Drew Nieporent is a big man who fits into small spaces. Since 1985, the agile 60-year-old restaurateur has been the lessee of a diminutive storefront on West Broadway in Lower Manhattan, formerly known, under chef David Bouley, as Montrachet. Montrachet did well but closed in 2006. In 2008, the space reopened, reconfiguring to the whims of its new chef, enfant terrible Paul Liebrandt, with a geographical shift in name and cuisine to Corton, 23 kilometers northeast. Last year Corton closed too and Nieporent did that jingle jangle entrepreneur dance—not quite the Wobble or the Dutty Wine—to reinvent his space yet again. The result is Bâtard, his new Austro-French restaurant co-helmed by John Winterman, the silver fox formerly of Daniel, on the one-two liquor tip and Markus Glocker, formerly the executive chef at The London, in the kitchen.
Nieporent says “bâtard” refers to the region of Bâtard-Montrachet, not its English analogue, but who is he kidding? That would be like naming a restaurant “Mother Fokker” and saying it was christened after the mom of the Flying Dutchman. No, Bâtard means bastard, with all the charm and troublemaking the word implies.
Happily, Bâtard belongs to a line of illustrious bastards and iglets, taking the word literally as a child born out of wedlock, but often born of love. The intersection of a petunia’s worth of Venn diagrams, the 60-seat space dances somewhere between the restaurant’s well-known fine dining past and a more casual future, and more broadly between the history of New York restaurants and what’s to come. In other words, it feels very “now.”
Corton’s old hand-plastered wall, adorned with birdies and twigs, is still there, but its confusing gray carpeting, which undercut the restaurant’s extravagance with semiotic markers of a Motel 6, is gone, replaced by more fitting hardwood. Gone too are the tablecloths, and with them stuffy notions of fine dining. The clientele is mixed, composed one night of Bill Clinton and Robin Wright look-alikes, and on another of what appeared to be the young patrons of a Whitney event. Of course, it isn’t a bistro—the menu is still prix fixe, the technique still soigné. Dinner comes with a two- ($55), three- ($65) and four-course ($75) option. Go with the most inclusive. It’s the best deal at any restaurant that matters.
Nieporent says “bâtard” refers to the region of Bâtard-Montrachet, not its English analogue, but who is he kidding? Bâtard means bastard, with all the charm and troublemaking the word implies.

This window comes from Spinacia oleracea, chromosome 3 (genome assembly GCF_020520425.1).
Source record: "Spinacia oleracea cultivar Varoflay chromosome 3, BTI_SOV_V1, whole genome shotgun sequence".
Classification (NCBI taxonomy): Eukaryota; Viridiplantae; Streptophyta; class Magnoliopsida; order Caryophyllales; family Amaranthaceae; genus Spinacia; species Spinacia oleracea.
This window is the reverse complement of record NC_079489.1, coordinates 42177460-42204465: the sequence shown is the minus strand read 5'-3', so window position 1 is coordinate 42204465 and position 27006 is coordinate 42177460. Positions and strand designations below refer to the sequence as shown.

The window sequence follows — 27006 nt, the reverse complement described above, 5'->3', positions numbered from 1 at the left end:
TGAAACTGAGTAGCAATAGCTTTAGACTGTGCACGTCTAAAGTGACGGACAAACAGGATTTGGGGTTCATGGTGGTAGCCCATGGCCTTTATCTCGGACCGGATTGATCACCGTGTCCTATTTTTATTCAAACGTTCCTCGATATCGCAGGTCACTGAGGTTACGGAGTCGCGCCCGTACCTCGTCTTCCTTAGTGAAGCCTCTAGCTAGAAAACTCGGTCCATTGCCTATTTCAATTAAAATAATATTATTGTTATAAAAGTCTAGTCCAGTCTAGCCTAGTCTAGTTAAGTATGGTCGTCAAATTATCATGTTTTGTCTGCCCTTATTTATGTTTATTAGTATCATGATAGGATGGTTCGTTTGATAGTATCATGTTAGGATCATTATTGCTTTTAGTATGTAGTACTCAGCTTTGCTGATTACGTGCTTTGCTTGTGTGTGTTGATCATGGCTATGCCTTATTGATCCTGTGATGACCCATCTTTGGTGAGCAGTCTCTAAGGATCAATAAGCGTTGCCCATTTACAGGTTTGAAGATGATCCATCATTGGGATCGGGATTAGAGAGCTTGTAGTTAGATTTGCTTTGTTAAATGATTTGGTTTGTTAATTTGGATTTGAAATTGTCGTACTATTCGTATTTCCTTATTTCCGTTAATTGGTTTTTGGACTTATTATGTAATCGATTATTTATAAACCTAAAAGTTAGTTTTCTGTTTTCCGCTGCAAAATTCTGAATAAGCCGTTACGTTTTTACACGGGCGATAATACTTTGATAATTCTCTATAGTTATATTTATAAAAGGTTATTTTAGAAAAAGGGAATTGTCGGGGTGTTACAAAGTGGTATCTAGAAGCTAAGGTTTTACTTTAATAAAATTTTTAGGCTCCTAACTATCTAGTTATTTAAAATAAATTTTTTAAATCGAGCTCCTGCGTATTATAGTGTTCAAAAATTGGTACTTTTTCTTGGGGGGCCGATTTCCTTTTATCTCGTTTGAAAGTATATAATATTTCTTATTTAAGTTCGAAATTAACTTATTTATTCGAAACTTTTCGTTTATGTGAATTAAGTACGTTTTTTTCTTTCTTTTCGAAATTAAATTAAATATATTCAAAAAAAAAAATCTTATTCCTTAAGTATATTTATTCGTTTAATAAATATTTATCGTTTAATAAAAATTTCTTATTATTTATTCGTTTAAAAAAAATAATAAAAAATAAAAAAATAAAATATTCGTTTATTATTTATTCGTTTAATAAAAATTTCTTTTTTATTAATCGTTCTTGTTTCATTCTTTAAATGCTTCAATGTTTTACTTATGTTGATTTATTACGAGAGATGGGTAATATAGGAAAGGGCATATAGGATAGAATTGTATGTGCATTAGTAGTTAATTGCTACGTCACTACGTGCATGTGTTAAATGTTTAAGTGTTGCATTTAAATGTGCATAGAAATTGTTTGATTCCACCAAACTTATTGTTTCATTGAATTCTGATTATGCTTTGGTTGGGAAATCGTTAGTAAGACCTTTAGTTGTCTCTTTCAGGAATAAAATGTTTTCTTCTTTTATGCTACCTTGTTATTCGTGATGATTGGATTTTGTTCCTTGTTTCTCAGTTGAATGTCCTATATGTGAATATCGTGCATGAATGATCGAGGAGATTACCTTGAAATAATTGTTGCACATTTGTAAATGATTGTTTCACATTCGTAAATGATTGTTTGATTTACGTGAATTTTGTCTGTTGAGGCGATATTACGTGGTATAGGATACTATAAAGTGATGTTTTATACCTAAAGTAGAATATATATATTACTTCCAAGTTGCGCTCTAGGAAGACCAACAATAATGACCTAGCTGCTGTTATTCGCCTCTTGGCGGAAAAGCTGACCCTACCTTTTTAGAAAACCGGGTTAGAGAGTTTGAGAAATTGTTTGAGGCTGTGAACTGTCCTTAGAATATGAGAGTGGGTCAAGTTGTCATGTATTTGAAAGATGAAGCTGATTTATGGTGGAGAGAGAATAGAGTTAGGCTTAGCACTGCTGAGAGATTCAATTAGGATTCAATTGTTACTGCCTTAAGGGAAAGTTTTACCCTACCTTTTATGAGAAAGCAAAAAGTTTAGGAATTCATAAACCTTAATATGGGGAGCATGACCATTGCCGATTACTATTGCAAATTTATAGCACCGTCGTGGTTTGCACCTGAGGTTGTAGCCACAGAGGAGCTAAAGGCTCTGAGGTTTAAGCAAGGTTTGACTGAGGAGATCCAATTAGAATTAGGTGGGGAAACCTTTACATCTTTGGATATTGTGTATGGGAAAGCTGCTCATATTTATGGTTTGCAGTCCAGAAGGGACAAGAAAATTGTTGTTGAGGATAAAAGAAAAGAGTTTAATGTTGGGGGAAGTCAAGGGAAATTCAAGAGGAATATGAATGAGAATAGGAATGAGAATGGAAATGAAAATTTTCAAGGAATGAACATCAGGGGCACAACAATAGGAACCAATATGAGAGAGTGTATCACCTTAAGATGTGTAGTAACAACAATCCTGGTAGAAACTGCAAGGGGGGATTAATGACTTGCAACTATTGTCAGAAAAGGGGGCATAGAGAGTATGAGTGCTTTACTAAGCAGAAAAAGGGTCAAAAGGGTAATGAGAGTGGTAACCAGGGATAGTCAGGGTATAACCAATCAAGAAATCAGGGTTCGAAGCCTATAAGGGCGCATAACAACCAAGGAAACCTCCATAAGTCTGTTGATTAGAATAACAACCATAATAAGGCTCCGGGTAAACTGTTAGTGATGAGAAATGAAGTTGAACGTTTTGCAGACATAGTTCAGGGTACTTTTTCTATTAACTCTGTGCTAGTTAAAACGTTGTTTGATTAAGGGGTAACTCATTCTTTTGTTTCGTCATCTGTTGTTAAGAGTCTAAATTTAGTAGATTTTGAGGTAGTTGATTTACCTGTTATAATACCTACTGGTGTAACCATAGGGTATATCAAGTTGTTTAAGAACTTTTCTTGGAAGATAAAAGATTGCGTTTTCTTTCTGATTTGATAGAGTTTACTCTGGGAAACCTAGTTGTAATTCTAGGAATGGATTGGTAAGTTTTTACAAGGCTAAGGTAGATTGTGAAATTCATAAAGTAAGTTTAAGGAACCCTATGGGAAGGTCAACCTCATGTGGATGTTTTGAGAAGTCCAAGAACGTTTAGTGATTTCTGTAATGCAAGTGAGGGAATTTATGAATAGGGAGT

In a score of succinct but potent dishes, Glocker brings his formidable European training to bear on American ingredients, from rabbit “bouillabaisse” to the local lovage, infused in the white veal stock he uses to make a “Germanic potato salad,” which Anshlusses across the tongue like a starch Valkyrie.
Glocker grew up in a hotel family—his uncle ran the Klockerhaus, a Nationalparkhotel in Krimml—and worked under chefs such as Charlie Trotter and Eckart Witzigmann, not to mention the king of shoutiness, Gordon Ramsay. His Austrian home and German career have left him with an austere, serious sensibility. One of the most intriguing appetizers are Stella Bay oysters paired with fried pig’s tail and pickles. The pleasure isn’t in the preparations—though warm oysters have never been (so) pleasing, nor pig tail so coquettishly croquetish—as much as the unexpected juxtaposition. It’s a strange tapas, textural derring-do. In another success, the octopus “pastrami,” he nods to New York with pastrami spice, yet prepares his cephalopod terrine with ascetic simplicity. This Glocker serves with bits of braised ham hock, creating porky pleasing shmutz on the ocean floor.
Much of Glocker’s best work is tinged with illegitimacy. That rabbit “bouillabaisse,” inspired by a recipe by Witzigmann, plunges Thumper into a fish stew. Tender bits of rabbit tenderloin—including a tragic frenched medallion—arrive with a saffron raviolo like a punchy yellow purse and bits of turnips and carrots, presumably to feed the rabbit on his trip to the great beyond. Because the rabbit is so mild, the saffron so intriguing and Glocker’s skill so persuasive, the dish feels both thrillingly new and inevitable. A little later, and grander, that unimpeachable technique is reprised in a Lamb for Two, one of the most delicious of Bâtard’s offerings. However, the restaurant’s highest achievement—the assumption of chicken schnitzel into some Godhead material—isn’t even listed on the menu. Oh, you sneaky bâtard.
Even before Nieporent stepped in to father Bâtard, Winterman and Glocker were in cahoots. And Glocker says his menu is largely inspired by how his food fits with wine. But Winterman has also created a cocktail called Ol’ Dirty Bâtard, made with Jim Beam rye, punt e mes, cocchi rosa and mole bitters, which rendered me insensate to the charms of a Chardonnay. And even without the pairings, Glocker’s cuisine shines.
But the menu isn’t without missteps, which generally occur when Glocker seems to be playing it safe, such as with marinated artichoke, a pretty if vapid parabola of pleasant vegetables and veal medallions, which should be a victory lap, but feel instead like a relic from Glocker’s hotel days. One wishes he were a bit more bastardly there.
Nevertheless, transgressions are quickly forgotten with the arrival of caramelized milk bread, a dessert inspired by an Austrian Christmas treat, which has a consistency somewhere between brioche and angel food cake. Glocker adds some strawberries—this being strawberry fields forever season—and brown butter ice cream. Every bite is a month’s membership at the gym and an affront to your dental hygienist, but it doesn’t matter. This is one bâtard you can’t help but love.